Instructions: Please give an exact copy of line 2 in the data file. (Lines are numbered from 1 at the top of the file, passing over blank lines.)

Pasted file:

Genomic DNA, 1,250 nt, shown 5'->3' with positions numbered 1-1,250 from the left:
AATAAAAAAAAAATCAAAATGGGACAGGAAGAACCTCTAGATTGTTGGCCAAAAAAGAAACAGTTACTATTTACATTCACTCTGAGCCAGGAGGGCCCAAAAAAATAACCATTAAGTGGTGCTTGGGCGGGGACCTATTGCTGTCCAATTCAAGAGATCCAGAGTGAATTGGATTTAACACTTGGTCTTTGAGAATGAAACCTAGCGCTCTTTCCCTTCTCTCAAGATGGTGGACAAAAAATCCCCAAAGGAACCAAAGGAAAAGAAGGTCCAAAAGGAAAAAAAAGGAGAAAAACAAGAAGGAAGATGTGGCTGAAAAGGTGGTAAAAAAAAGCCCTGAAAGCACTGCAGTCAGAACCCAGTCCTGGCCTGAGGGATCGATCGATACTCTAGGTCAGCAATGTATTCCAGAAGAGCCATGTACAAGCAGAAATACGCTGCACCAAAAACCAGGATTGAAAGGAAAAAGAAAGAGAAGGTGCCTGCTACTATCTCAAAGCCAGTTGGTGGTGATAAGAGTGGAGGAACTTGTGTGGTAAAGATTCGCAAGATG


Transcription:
AATAAAAAAAAAATCAAAATGGGACAGGAAGAACCTCTAGATTGTTGGCCAAAAAAGAAACAGTTACTATTTACATTCACTCTGAGCCAGGAGGGCCCAAAAAAATAACCATTAAGTGGTGCTTGGGCGGGGACCTATTGCTGTCCAATTCAAGAGATCCAGAGTGAATTGGATTTAACACTTGGTCTTTGAGAATGAAACCTAGCGCTCTTTCCCTTCTCTCAAGATGGTGGACAAAAAATCCCCAAAGGAACCAAAGGAAAAGAAGGTCCAAAAGGAAAAAAAAGGAGAAAAACAAGAAGGAAGATGTGGCTGAAAAGGTGGTAAAAAAAAGCCCTGAAAGCACTGCAGTCAGAACCCAGTCCTGGCCTGAGGGATCGATCGATACTCTAGGTCAGCAATGTATTCCAGAAGAGCCATGTACAAGCAGAAATACGCTGCACCAAAAACCAGGATTGAAAGGAAAAAGAAAGAGAAGGTGCCTGCTACTATCTCAAAGCCAGTTGGTGGTGATAAGAGTGGAGGAACTTGTGTGGTAAAGATTCGCAAGATG